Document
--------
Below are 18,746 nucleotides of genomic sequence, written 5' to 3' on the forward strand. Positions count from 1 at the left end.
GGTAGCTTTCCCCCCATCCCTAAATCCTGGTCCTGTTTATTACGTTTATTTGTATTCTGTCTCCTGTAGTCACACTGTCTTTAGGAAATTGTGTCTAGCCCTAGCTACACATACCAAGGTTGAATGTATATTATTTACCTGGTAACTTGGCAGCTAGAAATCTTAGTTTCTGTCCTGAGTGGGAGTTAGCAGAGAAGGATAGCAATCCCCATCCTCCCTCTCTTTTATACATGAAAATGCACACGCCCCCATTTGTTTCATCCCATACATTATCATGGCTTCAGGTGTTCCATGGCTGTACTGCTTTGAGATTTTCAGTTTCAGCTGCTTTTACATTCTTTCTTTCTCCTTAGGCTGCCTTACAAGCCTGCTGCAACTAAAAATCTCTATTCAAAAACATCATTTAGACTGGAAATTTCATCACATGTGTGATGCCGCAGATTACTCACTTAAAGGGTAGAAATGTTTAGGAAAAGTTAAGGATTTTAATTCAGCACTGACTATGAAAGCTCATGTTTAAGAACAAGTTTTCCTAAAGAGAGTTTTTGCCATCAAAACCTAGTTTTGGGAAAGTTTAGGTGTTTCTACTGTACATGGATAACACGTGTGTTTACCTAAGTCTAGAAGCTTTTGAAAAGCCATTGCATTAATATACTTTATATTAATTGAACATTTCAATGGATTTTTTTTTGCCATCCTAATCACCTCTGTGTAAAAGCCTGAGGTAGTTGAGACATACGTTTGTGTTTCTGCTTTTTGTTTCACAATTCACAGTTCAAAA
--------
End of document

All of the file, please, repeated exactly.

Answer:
Below are 18,746 nucleotides of genomic sequence, written 5' to 3' on the forward strand. Positions count from 1 at the left end.
GGTAGCTTTCCCCCCATCCCTAAATCCTGGTCCTGTTTATTACGTTTATTTGTATTCTGTCTCCTGTAGTCACACTGTCTTTAGGAAATTGTGTCTAGCCCTAGCTACACATACCAAGGTTGAATGTATATTATTTACCTGGTAACTTGGCAGCTAGAAATCTTAGTTTCTGTCCTGAGTGGGAGTTAGCAGAGAAGGATAGCAATCCCCATCCTCCCTCTCTTTTATACATGAAAATGCACACGCCCCCATTTGTTTCATCCCATACATTATCATGGCTTCAGGTGTTCCATGGCTGTACTGCTTTGAGATTTTCAGTTTCAGCTGCTTTTACATTCTTTCTTTCTCCTTAGGCTGCCTTACAAGCCTGCTGCAACTAAAAATCTCTATTCAAAAACATCATTTAGACTGGAAATTTCATCACATGTGTGATGCCGCAGATTACTCACTTAAAGGGTAGAAATGTTTAGGAAAAGTTAAGGATTTTAATTCAGCACTGACTATGAAAGCTCATGTTTAAGAACAAGTTTTCCTAAAGAGAGTTTTTGCCATCAAAACCTAGTTTTGGGAAAGTTTAGGTGTTTCTACTGTACATGGATAACACGTGTGTTTACCTAAGTCTAGAAGCTTTTGAAAAGCCATTGCATTAATATACTTTATATTAATTGAACATTTCAATGGATTTTTTTTTGCCATCCTAATCACCTCTGTGTAAAAGCCTGAGGTAGTTGAGACATACGTTTGTGTTTCTGCTTTTTGTTTCACAATTCACAGTTCAAAA